Open Letter to the United States Tennis Industry:
As many of you know, significant changes were made to the USTA National Junior Tennis Tournament schedule earlier this year, changes that are scheduled for implementation in the near term. As you likely know, those changes were not enthusiastically received by many constituencies within the US tennis industry and a large group of people from various sectors of the American tennis world, both USTA and non-USTA, have come together to discuss these changes.
Last month, various industry executives representing this group met with USTA executives on numerous occasions to reexamine the changes. The USTA and its Junior Competition Committee invested a significant amount of time, money and effort into their plan and were gracious to allow these meetings to take place. Despite the large investment to get the plan designed and approved, these top USTA Executives were truly concerned with making sure that people from the tennis industry at large were heard and their opinions were vetted.
While these discussions were going on, we asked those in the tennis industry who were frustrated by the changes to hold off on the public negativity that had become commonplace. That ”pause period” ends today, but, unfortunately, the discussions with the USTA are still not complete. Both sides have worked in earnest during this time period and although there is nothing to report in terms of a pausing the changes to the national tournament calendar or any amendments to the plan, both sides have agreed to meet again in person in Chicago on October 21st. That meeting will involve a group of the top executives of the USTA and some of the signatories to this letter, a diverse group of “tennis people” who have been involved for months in these discussions and who are dedicated to doing their best to represent the many opinions that exist.
We believe that the management of the USTA truly wants what’s best for tennis and for kids who play competitively. We therefore respectfully request that this pause in speaking negatively about the changes, the USTA and the Junior Competition Committee continue. Of course, we live in a free country, but we truly believe that headway is being made and that it is in the best interests of tennis for everyone to be patient. We believe that by the beginning of November we will have something to share, whether that may be a “pause” to the changes, an amendment to the approved plan or an effort to reach out to a larger constituency to further discuss the future of junior tennis competition in the United States.
We understand that many of you may feel compelled to take action because this has been such a sensitive matter for so many, for so long. We thank you in advance for listening and for being patient as we try to help make sure the industry at large is heard in the matter. If there is anything we have learned during this process, it is that everyone seems to have the best interests of the game in mind; it is just that sincere opinions differ on the best solutions.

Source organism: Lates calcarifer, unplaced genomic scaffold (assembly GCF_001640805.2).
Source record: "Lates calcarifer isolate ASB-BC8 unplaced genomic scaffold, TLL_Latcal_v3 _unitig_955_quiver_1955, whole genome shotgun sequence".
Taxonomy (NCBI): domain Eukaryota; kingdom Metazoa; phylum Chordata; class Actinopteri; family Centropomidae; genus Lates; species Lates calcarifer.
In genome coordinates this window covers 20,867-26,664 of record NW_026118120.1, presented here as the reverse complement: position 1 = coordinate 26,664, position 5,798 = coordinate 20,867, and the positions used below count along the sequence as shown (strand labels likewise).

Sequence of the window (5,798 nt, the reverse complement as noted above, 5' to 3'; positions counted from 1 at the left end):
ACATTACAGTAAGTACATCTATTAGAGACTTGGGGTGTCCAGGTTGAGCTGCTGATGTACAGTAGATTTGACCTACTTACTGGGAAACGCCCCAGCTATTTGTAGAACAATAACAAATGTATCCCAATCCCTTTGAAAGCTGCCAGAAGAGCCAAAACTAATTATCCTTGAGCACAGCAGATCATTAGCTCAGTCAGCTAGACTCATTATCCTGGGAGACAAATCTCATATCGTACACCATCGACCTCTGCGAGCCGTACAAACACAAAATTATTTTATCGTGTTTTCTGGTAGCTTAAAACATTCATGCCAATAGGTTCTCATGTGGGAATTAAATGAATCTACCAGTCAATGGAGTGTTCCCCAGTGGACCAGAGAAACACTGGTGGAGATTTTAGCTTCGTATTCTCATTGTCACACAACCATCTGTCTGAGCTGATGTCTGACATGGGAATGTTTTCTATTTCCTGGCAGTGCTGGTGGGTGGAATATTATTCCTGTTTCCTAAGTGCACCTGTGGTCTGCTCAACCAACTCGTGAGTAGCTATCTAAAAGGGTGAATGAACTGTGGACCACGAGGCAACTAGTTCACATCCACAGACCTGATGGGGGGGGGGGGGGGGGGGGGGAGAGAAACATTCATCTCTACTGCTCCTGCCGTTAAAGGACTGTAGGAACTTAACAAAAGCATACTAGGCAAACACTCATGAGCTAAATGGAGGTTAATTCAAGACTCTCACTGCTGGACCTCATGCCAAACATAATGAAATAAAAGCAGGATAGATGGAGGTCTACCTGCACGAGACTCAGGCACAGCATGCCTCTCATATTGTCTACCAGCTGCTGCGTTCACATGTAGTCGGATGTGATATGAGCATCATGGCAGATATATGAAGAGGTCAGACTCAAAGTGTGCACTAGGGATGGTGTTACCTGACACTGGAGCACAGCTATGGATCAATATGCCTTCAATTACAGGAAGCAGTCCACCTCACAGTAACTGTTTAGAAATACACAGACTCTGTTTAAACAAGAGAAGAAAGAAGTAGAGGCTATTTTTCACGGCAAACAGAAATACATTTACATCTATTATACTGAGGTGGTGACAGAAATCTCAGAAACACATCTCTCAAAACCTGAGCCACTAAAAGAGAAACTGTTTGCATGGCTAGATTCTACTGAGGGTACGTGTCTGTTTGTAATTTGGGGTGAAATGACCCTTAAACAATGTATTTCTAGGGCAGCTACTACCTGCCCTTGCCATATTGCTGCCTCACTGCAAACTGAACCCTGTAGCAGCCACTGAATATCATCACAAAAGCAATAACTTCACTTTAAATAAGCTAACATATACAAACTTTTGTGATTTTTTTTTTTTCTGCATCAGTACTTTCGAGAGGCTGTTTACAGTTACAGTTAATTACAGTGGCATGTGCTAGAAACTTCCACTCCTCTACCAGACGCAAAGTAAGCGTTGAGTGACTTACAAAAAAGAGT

ZOO TENNIS: ( Letter above cited below in Zoo article).
FRIDAY, OCTOBER 5, 2012
Update on USTA Junior Competition Changes
The "pause button" that has been discussed regarding the USTA Junior Competition changes passed last March is still a possibility, but there is no official word from the USTA about any specific alterations after the two-week period mentioned in the initial release from the tennis industry group leading the discussion with the USTA.
Steve Bellamy, the founder of the Tennis Channel and parent of four junior players, has been among those discussing the changes, and he asked me to pass along this update, which includes another USTA meeting date later this month, in this signed letter on the Tennis Insiders website.
"The USTA went through a lot to decide on this new format and we are appreciative and respect the amount of time and energy they put into this," he said. "But not everyone is going to agree on everything and there were a significant amount of players, parents, coaches, tournament directors, officials, agents, tennis media and tennis insiders in the US tennis industry who were ardently opposed to the changes.
An unhealthy paradigm started to evolve so Kevin, myself and a few others with existing relationships at the USTA volunteered to broker discussions to see if the shared perspectives from all the constituencies in tennis could not be more included in the final outcome for the kids. We are a fragmented industry with diverse opinion. USTA Executives have been incredibly respectful to listen to the industry at large balanced against respecting all the time and effort that went into their plan. Looking forward to the 21st."